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Hi from Alberta

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  • Hi from Alberta

    Hi Everyone,
    I am the mother of a 6 year old boy who has tics. They started about a year ago, well actually they started before that but I didn’t really notice them until they were pointed out by his counselor and it started as a verbal tic (throat clearing) which I dismissed because he has chronic tonsil infections. She pointed them out in the summer of 2010 but I didn’t really think anything of it.

    Then in February of last year I noticed that he was shrugging one shoulder a lot and assumed it was his shirt bothering him until I told him to stop fidgeting one day when he was brushing his teeth, and he told me he couldn’t. From there the shoulder twitch turned into a head and shoulder tic where he would nod his head.

    During one of his bouts of Strep it was so bad I had to help him eat cus he was moving so much he stabbed himself in the mouth to eat. After the nodding he started this eye movement that they were concerned that was a seizure so they did an EEG to rule out seizure activity and the EEG came back normal even while he was doing the eye twitch.

    They have not given him a diagnosis other than “tic’s”. When they told me that if his tics are persistent for more than a year the term Tourettes will be applied I almost burst out into tears 9and actually did when I got home). Until then I knew the word but always associated it with what popular media showed, uncontrollable swearing.

    I have since then done a lot of research but I am still not convinced they are right. There is no family history in his dad’s family or in my family on my mom’s side (I am not sure about my fathers side and have no way of checking) . And what I really don’t get is why we see them more at home but his teacher doesn’t see them? Am I just making it up and crazy???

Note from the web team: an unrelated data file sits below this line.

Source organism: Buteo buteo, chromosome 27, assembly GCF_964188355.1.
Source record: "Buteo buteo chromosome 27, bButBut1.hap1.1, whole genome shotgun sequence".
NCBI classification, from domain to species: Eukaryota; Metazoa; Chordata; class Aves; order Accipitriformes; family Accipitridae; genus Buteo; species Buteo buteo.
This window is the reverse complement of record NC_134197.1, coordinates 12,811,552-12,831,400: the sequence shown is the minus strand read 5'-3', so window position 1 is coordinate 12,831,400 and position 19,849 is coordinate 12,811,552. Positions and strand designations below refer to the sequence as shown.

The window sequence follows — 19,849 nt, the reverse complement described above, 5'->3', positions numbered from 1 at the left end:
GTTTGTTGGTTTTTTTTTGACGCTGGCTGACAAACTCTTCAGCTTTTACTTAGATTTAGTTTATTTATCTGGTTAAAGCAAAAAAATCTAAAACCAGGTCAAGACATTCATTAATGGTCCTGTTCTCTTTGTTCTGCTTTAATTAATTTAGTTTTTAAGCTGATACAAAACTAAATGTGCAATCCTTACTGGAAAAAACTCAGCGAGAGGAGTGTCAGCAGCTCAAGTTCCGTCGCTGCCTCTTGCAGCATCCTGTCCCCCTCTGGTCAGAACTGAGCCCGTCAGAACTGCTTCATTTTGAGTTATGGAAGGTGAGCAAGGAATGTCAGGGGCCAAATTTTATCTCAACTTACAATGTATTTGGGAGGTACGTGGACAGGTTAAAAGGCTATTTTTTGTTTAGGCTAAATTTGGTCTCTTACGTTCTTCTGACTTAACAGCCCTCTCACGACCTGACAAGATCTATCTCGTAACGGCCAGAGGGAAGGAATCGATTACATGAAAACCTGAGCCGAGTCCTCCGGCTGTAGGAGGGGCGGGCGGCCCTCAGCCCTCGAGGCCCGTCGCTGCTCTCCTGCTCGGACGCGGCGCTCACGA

Well that was a longer introduction than I intended and I didn’t mean to vent there at the end I apologies.
    Last edited by Steve; February 6, 2012, 07:15 PM. Reason: reformat for easier reading

  • #2
    Re: Hi from Alberta

    Until then I knew the word but always associated it with what popular media showed, uncontrollable swearing.
    By now you know this is not the case and that the perception that Tourette Syndrome involves uncontrolable swearing is based on distorted media hype.

    Were the medical professionals who suggested tics for the time being, specialists in movement disorders with specific clinical interest in Tourette Syndrome? If not sure, it is something you as an empowered parent need to determine. Not all medical professionals have adequate training and/or clincial exposure to Tourette Syndrome in order to make a definitive diagnoisis.

    Tracing Tourette in family historu can be difficult as best and misleading at worst. Many times relatives are reluctant to say, or in reality, one to two generations ago, there was so little awareness of Tourette Syndrome, that it would not have been identified.

    You could ask general questions such as did anyone in the family have any unusual gestures such as eye squintic, throat clearing, persistent coughing, or head jerking, or even occasional grunting or barking sounds? What about difficulty at school, like paying attention?

    These questions might elicit some information that could suggest Tourette activity somewhere in the family tree.

    And what I really don’t get is why we see them more at home but his teacher doesn’t see them?
    Very, very common, Carly! It suggests that your son feels comfortable and safe in your presence to express his tics, but feels less comfortable at school in front of the teacher. So he suppresses his tics. Tic suppression is a temporary witholding of the tic, and eventually he needs to express the tic, perhaps when no one is looking, or he may even re-direct the tic to use other muscle groups to disguise or mask the tic.